rep = New CustomerRepository
      cust = rep.GetById(custId)
      Cache(cust.CustomerId) = cust
      Return cust
      Return cust
    End If
End Function

Notice that all you have to test here is the new CustomerCache. You have, I assume, already tested your CustomerRepository class and determined that it works. While you've given the CustomerRepository class a new client (the CustomerCache object), you haven't changed the CustomerRepository in any way. To put it another way: You've added new functionality by writing new code, not by altering existing code, so you only need to test the new code.

Things Get Worse
Unfortunately, your company now opens a new Custom Products division. Customers in the Custom division get a great deal of specialized care because their products are each uniquely crafted to meet the customer's needs.

This separation is reflected in a number of ways. The most important distinction is that the database schema for customers in the Custom Products division is very different from the current data design. Because of that, the company chooses to create two separate databases for the two divisions. You choose to create two different repositories. You also decide to flag customers in the Custom Products division by beginning their customer Ids with the letter "C."

Fortunately, because you implemented the CoR pattern, you can handle this problem by adding another item to your chain. The GetById method in CustomerRepository (which continues to handle the regular customers) can simply forward requests to the new CustomCustomerRepository when given a Custom customer. You have to, unfortunately, rewrite the GetById method in the existing CustomerRepository to check the CustomerId and forward the request appropriately:

Public Class CustomerRepository
  Public Function GetById(custId As String) As Customer
    If custId(0) <> "C" Then
      '...original code to retrieve customer object...
         Return cust
      Dim rep As CustomCustomerRepository
      rep = New CustomCustomerRepository
      Return rep.GetById(custId)
    End If
End Function

Therefore, you'll need to write two sets of tests. One set of tests will exercise the CustomCustomerRepository, the other set of tests will be added to the CustomerRepository's existing tests to prove that requests are forwarded correctly. You don't, however, have to rewrite the application -- it continues to call the CustomerCache's GetById method.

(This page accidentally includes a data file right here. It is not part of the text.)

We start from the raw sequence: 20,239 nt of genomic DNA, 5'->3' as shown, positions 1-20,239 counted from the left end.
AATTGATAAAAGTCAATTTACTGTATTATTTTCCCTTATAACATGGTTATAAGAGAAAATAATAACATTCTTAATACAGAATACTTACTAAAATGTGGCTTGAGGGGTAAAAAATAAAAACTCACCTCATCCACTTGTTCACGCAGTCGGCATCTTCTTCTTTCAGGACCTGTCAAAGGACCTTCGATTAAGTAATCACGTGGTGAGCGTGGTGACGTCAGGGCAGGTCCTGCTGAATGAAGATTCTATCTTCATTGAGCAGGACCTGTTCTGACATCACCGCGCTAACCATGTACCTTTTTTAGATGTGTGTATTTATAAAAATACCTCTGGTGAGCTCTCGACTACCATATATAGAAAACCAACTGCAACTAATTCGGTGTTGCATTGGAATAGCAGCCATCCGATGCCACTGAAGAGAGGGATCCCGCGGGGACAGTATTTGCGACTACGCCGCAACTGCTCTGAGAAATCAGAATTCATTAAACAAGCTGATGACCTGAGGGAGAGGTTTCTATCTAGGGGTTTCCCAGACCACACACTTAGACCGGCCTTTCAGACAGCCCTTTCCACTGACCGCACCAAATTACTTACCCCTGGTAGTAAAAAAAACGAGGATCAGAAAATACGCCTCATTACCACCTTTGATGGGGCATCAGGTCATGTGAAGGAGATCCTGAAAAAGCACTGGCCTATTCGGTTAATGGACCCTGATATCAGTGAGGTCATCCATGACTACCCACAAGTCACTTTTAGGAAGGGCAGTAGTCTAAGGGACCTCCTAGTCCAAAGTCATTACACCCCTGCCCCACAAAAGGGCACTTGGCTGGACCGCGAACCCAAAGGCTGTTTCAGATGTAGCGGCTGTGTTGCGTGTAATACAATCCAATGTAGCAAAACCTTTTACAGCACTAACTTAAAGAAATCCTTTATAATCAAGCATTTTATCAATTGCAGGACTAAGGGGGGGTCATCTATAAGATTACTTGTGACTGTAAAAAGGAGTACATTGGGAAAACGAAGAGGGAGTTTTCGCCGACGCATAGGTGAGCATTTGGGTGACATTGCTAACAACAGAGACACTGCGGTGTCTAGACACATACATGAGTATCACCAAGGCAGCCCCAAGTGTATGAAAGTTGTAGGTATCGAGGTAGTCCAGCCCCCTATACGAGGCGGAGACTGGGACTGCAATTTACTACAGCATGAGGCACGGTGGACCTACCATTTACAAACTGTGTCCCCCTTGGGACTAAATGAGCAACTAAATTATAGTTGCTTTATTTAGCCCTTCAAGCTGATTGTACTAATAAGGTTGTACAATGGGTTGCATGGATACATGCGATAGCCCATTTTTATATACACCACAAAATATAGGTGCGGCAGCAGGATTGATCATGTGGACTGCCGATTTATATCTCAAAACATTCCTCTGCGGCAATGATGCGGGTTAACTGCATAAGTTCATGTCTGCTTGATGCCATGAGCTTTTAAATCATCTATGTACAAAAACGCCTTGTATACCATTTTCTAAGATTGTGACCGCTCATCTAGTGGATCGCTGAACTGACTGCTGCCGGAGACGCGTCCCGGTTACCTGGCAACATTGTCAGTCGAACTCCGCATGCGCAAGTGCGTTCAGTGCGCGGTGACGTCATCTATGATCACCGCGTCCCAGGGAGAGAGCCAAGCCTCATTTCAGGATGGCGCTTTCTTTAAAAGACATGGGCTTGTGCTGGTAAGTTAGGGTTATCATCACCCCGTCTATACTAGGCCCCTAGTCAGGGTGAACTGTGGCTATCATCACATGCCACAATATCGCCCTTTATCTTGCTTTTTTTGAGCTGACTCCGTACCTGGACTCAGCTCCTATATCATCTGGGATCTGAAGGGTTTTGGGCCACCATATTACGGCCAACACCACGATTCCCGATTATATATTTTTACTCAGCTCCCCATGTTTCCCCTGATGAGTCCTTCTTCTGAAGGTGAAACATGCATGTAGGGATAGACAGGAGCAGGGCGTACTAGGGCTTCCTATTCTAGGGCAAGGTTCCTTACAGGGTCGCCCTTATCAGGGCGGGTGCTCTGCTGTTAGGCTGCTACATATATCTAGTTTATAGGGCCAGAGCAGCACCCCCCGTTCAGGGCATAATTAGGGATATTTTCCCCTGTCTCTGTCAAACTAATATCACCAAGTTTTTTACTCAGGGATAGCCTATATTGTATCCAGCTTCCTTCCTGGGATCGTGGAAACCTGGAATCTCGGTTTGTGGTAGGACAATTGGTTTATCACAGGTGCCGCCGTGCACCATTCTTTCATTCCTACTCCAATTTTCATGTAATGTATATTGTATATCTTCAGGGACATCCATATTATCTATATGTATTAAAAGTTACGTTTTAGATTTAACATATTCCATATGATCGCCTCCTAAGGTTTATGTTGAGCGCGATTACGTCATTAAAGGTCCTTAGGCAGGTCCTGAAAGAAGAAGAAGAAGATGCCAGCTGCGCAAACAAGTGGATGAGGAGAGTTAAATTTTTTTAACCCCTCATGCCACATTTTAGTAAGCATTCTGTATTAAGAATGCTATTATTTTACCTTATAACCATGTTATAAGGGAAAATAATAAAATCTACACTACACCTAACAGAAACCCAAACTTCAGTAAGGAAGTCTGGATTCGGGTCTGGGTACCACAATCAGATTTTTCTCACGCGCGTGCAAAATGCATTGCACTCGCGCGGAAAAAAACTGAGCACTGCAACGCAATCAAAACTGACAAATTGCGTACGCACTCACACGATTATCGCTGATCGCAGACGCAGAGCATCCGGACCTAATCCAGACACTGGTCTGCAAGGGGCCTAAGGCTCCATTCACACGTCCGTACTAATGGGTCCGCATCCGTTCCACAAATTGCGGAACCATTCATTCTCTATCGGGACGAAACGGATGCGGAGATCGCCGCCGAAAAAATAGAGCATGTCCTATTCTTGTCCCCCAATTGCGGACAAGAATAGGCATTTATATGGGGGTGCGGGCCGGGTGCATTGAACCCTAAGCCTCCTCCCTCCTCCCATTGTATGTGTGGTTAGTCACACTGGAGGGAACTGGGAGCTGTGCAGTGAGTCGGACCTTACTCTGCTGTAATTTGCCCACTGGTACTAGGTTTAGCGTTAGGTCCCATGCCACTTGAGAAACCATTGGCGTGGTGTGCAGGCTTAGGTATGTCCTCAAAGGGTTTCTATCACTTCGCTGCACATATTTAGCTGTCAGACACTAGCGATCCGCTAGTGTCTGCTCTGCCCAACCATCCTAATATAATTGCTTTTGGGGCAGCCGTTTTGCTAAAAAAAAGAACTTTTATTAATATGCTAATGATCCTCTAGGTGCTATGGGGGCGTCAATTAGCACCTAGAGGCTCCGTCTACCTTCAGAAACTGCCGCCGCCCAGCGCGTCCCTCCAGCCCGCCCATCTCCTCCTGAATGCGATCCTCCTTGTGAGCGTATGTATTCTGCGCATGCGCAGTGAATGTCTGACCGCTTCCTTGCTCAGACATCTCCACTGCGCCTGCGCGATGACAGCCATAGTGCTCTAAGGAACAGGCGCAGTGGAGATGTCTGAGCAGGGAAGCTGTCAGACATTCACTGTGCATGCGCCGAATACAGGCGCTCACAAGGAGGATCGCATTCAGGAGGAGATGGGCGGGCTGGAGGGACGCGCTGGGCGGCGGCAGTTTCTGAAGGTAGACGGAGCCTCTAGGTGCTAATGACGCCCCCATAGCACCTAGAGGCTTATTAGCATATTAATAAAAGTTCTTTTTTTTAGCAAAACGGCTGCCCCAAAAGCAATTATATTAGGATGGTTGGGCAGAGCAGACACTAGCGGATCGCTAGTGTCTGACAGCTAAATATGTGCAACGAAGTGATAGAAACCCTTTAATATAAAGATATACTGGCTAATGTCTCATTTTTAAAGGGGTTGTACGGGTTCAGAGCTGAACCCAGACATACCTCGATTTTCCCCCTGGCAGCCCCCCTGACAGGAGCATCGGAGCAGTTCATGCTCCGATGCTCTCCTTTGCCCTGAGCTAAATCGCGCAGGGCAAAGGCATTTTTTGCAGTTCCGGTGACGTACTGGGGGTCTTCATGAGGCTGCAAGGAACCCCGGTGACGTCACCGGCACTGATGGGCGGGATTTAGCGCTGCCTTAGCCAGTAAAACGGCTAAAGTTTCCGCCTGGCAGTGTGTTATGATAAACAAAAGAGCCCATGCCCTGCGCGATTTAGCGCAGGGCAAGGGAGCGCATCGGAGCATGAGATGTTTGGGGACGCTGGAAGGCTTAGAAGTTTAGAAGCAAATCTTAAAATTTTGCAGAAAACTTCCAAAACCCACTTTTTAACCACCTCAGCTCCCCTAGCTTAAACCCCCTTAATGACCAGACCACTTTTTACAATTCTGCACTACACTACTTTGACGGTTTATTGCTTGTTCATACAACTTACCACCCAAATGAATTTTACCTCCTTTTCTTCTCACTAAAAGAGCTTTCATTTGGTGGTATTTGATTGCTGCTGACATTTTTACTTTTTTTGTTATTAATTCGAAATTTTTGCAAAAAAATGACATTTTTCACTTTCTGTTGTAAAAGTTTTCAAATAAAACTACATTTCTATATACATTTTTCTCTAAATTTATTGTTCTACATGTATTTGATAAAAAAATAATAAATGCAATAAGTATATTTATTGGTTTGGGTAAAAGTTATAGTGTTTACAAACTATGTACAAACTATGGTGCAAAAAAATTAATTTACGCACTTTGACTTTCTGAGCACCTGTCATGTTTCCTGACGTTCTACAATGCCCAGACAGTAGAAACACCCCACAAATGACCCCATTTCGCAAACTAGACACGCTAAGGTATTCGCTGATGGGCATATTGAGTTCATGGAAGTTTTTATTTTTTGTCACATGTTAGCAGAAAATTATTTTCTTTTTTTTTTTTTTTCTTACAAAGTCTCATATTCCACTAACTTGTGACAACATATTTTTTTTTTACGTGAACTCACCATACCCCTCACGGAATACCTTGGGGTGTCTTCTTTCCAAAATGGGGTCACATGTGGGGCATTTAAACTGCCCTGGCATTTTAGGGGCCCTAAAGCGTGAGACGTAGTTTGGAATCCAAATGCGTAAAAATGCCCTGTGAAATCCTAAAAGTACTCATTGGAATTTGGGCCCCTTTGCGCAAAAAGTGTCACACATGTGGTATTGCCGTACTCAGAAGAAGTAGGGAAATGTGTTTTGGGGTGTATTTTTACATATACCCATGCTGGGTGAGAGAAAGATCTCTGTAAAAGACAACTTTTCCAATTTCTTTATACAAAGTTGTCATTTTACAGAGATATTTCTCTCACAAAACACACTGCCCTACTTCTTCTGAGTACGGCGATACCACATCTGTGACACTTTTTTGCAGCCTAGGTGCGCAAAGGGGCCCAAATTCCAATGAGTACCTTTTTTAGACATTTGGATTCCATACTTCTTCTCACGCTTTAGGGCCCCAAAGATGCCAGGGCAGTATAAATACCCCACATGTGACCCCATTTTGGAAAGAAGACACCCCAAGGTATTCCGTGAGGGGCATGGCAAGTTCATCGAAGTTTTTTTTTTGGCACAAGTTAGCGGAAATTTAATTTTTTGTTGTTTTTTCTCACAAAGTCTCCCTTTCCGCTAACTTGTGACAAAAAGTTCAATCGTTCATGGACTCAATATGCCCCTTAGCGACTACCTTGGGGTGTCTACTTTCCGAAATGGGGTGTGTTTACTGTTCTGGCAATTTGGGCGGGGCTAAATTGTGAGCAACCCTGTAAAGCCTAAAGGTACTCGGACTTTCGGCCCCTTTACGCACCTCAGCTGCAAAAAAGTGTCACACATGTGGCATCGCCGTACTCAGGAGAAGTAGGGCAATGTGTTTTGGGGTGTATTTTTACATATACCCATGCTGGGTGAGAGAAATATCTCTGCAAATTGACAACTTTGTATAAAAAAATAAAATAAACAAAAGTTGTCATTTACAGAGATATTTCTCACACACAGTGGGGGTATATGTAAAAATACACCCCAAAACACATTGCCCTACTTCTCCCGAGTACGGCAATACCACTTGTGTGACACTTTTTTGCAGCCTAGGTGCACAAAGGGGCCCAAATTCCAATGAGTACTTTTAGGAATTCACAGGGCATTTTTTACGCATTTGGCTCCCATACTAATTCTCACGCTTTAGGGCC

This chain can be extended indefinitely with objects that either satisfy the request or pass the request on to some object that can satisfy the request. To maintain performance, you want to make sure that the cost of determining that an object in the chain can't satisfy a request is small (it would be unfortunate, for example, if the only way for CustomerRepository to determine that it couldn't retrieve the required Customer object was to read its database). When adding a new object to the chain, the only existing code you have to rewrite is the code that calls some other object when the request can't be satisfied.

I freely admit that this design is more complicated than the original call to CustomerRepository (it certainly has more objects involved). However, I'd claim that it got more complicated only as much as the problem got more complicated … and that each individual object is still pretty simple.

I also admit that I've made some simplifying assumptions and that, as the company evolves, this design may be too simplistic. Fortunately, as I'll show in my next column, when the company's problems get more complicated, this solution can continue to evolve to handle those problems.

About the Author

Peter Vogel is a system architect and principal in PH&V Information Services. PH&V provides full-stack consulting from UX design through object modeling to database design. Peter tweets about his VSM columns with the hashtag #vogelarticles. His blog posts on user experience design can be found at